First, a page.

"Mrs. Schilleman said she would have many more petitions to present to the governor, but many of them mysteriously disappeared from Camp Verde businesses just before she was to pick them up."
"She reported a sudden information stoppage from the Arizona Fish and Game Department after stories about the concern of employees of the department, and their pictures appeared in The Verde Independent."
"'Suddenly I was told by the department that they could give no further information to me, but would provide it to the governor if he requested it,' Mrs. Schilleman said."
"A Phoenix television station, KOOL, also suddenly lost enthusiasm for covering the story, Mrs. Schilleman said. 'They interviewed me on the radio, and said they wanted a television crew to cover the story, but every time I tried to contact the news director after this he was always out of the office, and I haven't heard another word from them,' she continued."
"In a joint statement Monday the SRP and the Arizona Game and Fish Department said, 'The SRP and the Arizona Game and Fish Department will cooperate in an evaluation to determine the long-range ecological effects of the project's water conservation program conducted during the past 4 years on portions of the Verde River. This decision to cooperate on such a study resulted from discussions between the project and the game and fish department. In addition SRP offered to inform the department of the scope and details of similar programs which might be developed in the future, so that the department can make recommendations in the interest of fish and wildlife management.'"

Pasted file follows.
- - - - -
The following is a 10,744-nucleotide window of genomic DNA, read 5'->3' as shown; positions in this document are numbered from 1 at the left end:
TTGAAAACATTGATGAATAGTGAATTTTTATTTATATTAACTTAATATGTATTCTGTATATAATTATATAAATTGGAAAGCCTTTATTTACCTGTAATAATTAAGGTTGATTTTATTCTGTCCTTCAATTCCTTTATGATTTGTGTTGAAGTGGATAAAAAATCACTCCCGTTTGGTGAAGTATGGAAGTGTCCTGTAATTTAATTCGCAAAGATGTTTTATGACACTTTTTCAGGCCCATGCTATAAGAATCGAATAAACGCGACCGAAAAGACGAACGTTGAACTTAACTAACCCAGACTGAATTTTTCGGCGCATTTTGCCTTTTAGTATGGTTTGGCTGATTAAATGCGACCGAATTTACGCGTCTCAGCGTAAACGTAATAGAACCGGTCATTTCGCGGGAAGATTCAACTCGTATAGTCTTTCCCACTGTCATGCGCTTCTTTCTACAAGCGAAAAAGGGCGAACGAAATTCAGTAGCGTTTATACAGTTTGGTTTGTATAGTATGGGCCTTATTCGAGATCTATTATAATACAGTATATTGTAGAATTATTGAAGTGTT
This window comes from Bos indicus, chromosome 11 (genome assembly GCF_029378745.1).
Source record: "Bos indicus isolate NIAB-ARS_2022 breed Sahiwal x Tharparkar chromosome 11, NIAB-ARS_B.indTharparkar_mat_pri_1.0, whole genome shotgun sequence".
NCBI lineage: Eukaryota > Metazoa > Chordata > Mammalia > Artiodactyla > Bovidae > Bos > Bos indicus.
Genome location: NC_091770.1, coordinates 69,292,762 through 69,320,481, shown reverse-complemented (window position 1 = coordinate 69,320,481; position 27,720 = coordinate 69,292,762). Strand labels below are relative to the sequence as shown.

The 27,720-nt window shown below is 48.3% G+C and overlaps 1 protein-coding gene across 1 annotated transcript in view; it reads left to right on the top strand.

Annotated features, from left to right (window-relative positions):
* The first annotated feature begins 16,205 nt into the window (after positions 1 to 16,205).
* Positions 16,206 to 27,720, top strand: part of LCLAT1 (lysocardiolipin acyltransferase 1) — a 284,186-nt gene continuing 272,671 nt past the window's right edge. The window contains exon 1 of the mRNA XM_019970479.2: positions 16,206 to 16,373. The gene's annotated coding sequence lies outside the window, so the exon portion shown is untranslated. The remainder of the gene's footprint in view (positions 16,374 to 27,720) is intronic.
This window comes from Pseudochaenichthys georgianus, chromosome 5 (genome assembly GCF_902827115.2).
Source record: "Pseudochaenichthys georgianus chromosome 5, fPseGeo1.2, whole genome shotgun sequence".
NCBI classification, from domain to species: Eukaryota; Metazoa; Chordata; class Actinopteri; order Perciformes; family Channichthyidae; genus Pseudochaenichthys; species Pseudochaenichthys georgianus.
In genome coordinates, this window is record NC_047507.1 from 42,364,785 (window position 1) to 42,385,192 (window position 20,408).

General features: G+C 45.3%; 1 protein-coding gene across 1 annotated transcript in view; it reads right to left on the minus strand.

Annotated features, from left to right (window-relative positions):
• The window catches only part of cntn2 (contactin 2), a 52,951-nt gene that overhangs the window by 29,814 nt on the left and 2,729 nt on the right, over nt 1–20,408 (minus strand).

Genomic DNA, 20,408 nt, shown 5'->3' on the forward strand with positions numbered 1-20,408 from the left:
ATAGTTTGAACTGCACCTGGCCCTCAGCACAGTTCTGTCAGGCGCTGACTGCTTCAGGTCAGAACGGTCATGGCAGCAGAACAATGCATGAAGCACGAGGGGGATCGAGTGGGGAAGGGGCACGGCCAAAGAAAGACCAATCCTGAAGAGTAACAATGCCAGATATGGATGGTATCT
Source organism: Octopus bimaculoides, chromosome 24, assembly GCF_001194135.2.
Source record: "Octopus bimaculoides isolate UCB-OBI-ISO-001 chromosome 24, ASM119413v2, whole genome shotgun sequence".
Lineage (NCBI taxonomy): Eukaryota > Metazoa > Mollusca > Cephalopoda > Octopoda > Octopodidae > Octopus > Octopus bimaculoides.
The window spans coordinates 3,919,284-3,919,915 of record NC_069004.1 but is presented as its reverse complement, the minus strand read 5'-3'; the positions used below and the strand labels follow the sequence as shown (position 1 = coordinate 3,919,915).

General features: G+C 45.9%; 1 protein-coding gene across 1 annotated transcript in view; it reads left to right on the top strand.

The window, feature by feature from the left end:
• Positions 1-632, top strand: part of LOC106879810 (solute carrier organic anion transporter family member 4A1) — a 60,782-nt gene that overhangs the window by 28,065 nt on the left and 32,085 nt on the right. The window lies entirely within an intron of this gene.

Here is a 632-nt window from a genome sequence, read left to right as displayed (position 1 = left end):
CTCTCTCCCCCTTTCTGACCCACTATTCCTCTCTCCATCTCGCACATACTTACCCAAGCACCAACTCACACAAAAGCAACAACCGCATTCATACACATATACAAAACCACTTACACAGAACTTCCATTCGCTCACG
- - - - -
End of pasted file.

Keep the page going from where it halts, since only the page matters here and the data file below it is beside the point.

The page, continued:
"Appearing before the governor with the Verde Valley delegation were Dr. Roy Johnson, of Prescott College, and Steve Caruthers, of the Museum of Northern Arizona, at Flagstaff. Others in the Valley delegation were Mrs. Clare Redding, of Camp Verde, Mrs. Marion Brock, Mrs. Maribelle Riordan, and Bill Cameron, of Cottonwood."
(The Verde Independent; Cottonwood; Thursday, August 14, 1969; pages 1 and 17.)
"COMMISSION URGES TREE CUTTING BAN"
"A halt to the steam side cutting of trees along the Verde, Salt and Gila Rivers, was called for in a resolution adopted by the Governor's Commission on Arizona Beauty meeting in Flagstaff Friday."
"The resolution asks that the cutting be discontinued until the controversial water salvage projects can be studied."